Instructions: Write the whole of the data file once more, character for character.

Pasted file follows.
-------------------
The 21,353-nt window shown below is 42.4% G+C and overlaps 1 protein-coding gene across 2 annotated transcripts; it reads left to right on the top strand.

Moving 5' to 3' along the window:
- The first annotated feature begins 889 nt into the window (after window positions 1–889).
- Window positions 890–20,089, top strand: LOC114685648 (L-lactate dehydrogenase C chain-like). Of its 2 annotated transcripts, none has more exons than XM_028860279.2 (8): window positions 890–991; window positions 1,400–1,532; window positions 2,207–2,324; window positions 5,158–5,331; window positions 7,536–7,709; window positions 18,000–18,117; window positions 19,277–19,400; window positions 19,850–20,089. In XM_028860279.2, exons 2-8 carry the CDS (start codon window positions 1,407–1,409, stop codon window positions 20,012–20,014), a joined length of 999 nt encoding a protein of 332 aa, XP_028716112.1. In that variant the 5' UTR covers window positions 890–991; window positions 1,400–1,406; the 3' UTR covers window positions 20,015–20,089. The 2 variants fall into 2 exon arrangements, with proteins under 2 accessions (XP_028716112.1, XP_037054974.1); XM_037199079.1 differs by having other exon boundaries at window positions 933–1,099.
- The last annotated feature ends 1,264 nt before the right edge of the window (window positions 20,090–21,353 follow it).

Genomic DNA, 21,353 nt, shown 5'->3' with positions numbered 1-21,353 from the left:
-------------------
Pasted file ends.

The 21,353-nt window shown below is 42.4% G+C and overlaps 1 protein-coding gene across 2 annotated transcripts; it reads left to right on the top strand.

Moving 5' to 3' along the window:
- The first annotated feature begins 889 nt into the window (after window positions 1–889).
- Window positions 890–20,089, top strand: LOC114685648 (L-lactate dehydrogenase C chain-like). Of its 2 annotated transcripts, none has more exons than XM_028860279.2 (8): window positions 890–991; window positions 1,400–1,532; window positions 2,207–2,324; window positions 5,158–5,331; window positions 7,536–7,709; window positions 18,000–18,117; window positions 19,277–19,400; window positions 19,850–20,089. In XM_028860279.2, exons 2-8 carry the CDS (start codon window positions 1,407–1,409, stop codon window positions 20,012–20,014), a joined length of 999 nt encoding a protein of 332 aa, XP_028716112.1. In that variant the 5' UTR covers window positions 890–991; window positions 1,400–1,406; the 3' UTR covers window positions 20,015–20,089. The 2 variants fall into 2 exon arrangements, with proteins under 2 accessions (XP_028716112.1, XP_037054974.1); XM_037199079.1 differs by having other exon boundaries at window positions 933–1,099.
- The last annotated feature ends 1,264 nt before the right edge of the window (window positions 20,090–21,353 follow it).

Genomic DNA, 21,353 nt, shown 5'->3' with positions numbered 1-21,353 from the left: